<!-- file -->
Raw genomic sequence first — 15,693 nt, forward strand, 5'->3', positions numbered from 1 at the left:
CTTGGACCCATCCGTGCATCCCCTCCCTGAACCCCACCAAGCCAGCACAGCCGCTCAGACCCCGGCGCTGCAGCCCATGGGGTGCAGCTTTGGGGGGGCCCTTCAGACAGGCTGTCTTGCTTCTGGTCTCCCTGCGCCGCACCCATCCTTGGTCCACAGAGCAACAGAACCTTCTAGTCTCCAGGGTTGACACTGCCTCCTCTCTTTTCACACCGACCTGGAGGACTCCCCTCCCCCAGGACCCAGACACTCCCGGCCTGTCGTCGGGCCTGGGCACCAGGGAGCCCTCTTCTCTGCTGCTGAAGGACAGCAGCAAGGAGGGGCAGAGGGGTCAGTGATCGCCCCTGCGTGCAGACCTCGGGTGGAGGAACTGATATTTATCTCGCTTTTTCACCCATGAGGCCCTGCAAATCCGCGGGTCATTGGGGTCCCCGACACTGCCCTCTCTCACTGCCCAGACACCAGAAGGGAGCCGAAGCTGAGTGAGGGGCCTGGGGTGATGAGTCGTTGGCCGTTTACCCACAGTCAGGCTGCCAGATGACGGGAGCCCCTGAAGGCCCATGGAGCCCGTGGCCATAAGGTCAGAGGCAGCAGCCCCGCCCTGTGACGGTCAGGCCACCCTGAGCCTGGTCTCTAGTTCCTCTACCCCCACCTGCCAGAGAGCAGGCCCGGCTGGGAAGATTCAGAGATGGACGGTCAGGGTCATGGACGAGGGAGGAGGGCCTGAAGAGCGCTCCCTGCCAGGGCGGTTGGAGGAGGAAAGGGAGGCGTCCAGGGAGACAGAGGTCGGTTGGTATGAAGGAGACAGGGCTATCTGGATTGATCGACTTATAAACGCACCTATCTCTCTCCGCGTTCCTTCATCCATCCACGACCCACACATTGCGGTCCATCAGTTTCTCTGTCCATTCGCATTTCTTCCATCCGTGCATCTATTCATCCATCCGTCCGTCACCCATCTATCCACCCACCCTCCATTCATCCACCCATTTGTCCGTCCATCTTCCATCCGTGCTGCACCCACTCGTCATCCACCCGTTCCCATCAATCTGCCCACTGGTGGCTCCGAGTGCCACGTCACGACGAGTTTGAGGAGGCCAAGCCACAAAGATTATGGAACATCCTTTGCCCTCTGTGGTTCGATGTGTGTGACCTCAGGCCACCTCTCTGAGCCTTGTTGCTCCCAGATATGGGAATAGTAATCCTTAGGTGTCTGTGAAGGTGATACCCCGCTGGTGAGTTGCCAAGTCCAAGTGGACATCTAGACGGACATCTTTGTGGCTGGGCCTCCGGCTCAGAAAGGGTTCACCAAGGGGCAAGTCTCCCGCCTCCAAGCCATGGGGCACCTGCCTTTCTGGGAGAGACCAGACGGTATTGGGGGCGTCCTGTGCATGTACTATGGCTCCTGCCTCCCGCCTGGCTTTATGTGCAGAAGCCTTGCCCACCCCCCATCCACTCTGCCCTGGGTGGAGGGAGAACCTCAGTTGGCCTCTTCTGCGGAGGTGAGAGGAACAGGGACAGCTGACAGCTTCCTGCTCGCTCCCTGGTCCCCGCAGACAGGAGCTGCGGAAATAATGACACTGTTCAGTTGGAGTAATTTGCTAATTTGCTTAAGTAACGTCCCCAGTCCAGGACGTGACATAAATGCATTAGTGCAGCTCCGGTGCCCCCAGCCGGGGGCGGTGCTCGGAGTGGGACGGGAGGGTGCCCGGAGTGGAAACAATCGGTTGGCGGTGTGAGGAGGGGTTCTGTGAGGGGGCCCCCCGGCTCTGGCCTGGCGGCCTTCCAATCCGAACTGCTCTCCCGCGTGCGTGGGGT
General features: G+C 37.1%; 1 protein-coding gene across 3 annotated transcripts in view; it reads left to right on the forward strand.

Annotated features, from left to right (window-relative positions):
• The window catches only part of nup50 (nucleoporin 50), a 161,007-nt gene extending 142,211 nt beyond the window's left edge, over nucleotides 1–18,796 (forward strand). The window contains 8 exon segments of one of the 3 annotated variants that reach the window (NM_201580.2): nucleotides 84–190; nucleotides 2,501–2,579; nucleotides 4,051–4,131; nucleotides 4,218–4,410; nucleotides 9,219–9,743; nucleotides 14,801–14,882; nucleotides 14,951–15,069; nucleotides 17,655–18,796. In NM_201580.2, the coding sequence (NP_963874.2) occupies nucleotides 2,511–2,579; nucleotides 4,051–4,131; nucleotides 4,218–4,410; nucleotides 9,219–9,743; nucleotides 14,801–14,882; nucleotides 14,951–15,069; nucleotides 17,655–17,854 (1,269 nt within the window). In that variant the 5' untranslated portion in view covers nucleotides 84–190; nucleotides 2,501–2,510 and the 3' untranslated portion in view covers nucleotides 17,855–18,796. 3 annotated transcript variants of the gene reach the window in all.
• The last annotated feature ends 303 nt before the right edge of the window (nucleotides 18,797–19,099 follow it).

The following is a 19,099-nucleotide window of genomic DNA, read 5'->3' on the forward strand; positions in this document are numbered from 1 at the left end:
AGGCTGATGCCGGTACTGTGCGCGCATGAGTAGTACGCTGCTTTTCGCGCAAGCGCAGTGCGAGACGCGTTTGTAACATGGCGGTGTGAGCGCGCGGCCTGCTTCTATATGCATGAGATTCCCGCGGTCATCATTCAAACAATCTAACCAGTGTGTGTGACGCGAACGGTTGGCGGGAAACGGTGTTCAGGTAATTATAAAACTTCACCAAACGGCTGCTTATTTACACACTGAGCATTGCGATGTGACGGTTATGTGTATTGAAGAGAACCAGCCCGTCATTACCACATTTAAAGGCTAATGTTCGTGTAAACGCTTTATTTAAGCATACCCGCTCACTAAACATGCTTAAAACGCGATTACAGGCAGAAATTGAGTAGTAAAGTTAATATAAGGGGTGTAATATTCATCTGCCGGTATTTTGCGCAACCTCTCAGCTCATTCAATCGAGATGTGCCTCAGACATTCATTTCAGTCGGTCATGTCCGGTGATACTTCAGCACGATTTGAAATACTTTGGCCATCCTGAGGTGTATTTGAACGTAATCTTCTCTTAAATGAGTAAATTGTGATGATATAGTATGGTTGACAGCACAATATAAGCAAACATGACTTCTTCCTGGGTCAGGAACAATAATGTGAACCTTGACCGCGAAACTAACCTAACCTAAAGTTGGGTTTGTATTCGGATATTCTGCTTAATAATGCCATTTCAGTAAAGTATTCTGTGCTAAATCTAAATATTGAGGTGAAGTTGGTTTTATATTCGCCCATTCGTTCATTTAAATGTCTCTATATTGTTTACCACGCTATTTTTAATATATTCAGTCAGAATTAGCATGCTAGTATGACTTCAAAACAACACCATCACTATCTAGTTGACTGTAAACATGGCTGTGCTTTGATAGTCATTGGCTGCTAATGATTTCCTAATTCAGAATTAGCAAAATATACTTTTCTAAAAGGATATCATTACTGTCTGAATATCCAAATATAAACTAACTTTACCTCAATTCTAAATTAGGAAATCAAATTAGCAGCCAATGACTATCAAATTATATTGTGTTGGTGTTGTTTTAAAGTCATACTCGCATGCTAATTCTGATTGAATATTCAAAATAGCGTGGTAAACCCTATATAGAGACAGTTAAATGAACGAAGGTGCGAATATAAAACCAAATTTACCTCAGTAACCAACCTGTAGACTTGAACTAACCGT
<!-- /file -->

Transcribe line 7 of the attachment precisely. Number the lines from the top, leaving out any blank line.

The following is a 19,099-nucleotide window of genomic DNA, read 5'->3' on the forward strand; positions in this document are numbered from 1 at the left end: